Xcel Energy customers have received another option for solar energy with a community solar project installed by a local Minneapolis nonprofit organization. Minneapolis Climate Action was behind a recently developed solar facility constructed atop the Second Chance Recycling roof. The Northeast Minneapolis mattress-recycling organization, known for providing employment to the recently incarcerated, is home to a community solar facility large enough to power the recycling plant and upwards of 100 homes.
According to Minneapolis Climate Action executive director, Kyle Samejima, the 182.8-kilowatt solar facility’s development was a major milestone for the organization. With the new community solar project installed by the nonprofit, homeowners have the opportunity to participate in renewable energy options and save money on their monthly utility bills. The arrays extend solar to tenants and homeowners otherwise unable to afford to install private rooftop panels.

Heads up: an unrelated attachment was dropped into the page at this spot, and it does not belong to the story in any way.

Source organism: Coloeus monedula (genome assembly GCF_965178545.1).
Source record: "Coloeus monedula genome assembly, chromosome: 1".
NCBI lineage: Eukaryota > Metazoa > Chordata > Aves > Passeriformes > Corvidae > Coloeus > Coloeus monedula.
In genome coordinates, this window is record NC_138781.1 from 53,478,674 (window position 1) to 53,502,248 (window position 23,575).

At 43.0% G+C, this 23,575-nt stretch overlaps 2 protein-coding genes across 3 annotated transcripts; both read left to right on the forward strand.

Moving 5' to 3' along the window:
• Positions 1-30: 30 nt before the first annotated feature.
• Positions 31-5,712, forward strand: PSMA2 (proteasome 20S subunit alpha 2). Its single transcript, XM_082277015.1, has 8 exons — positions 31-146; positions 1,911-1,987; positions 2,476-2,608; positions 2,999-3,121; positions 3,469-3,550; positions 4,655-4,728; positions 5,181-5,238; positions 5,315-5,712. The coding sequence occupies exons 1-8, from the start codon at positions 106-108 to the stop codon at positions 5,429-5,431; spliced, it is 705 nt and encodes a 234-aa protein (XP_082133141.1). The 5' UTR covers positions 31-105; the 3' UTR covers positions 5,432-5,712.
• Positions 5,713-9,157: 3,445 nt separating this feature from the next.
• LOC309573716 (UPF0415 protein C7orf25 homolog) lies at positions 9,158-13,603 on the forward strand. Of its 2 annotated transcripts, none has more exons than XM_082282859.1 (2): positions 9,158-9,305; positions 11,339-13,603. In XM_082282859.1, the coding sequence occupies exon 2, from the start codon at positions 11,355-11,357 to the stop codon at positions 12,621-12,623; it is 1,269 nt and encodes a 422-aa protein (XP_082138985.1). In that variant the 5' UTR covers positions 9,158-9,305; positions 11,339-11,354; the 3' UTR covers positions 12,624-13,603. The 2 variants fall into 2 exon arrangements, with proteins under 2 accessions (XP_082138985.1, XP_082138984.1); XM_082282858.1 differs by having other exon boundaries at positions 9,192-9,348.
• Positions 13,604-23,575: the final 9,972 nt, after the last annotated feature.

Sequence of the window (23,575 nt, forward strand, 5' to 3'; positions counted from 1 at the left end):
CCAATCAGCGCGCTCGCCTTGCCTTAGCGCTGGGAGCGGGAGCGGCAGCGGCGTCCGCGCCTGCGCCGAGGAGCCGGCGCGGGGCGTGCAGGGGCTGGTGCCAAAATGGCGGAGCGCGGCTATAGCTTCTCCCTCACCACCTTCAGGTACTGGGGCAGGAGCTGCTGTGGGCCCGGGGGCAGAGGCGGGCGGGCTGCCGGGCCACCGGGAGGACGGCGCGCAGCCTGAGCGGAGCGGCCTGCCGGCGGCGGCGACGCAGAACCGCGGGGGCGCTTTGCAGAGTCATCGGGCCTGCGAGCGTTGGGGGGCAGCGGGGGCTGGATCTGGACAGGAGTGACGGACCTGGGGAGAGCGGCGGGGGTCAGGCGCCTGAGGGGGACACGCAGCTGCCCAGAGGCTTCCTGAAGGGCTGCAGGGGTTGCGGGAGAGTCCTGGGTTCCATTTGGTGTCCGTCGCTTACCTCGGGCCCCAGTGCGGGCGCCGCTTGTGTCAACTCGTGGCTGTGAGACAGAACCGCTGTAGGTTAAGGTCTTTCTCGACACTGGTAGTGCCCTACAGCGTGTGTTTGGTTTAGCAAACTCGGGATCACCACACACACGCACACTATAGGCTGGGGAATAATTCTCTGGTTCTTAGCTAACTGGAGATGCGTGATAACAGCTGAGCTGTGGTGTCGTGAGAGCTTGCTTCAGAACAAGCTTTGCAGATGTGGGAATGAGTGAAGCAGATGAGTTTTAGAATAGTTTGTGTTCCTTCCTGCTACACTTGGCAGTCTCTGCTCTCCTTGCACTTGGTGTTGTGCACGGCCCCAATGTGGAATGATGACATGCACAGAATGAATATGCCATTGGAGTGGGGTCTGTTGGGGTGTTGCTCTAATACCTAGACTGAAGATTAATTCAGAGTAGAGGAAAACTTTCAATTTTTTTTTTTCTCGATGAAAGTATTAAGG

With the new facility and under the State of Minnesota’s community solar program terms, homeowners and tenants can subscribe to solar installations in their counties as well as adjacent ones. Under this new facility by Minneapolis Climate Action, electricity generated from the solar arrays will be sold to Xcel Energy, which will redistribute it to subscribers that register to be part of the program. By registering, participants purchase a “share” of the facility.
The rooftop facility has been in the works for more than three years. Though it could have been completed earlier, Second Chance Recycling was in need of a new roof, which delayed the project. The first arrays were installed in November by Renewable Energy Partners, a notable name in the community solar industry. Originally, the facility was planned for Linden Hills, but the facility was a recommendation of Mike Wynne, president and CEO of EMERGE Community Development, which provided assistance with the facility.
As of the completion of the project, Minneapolis Climate Action set out to sell 130 shares of the new garden. More than 50 of them are expected to go to EMERGE.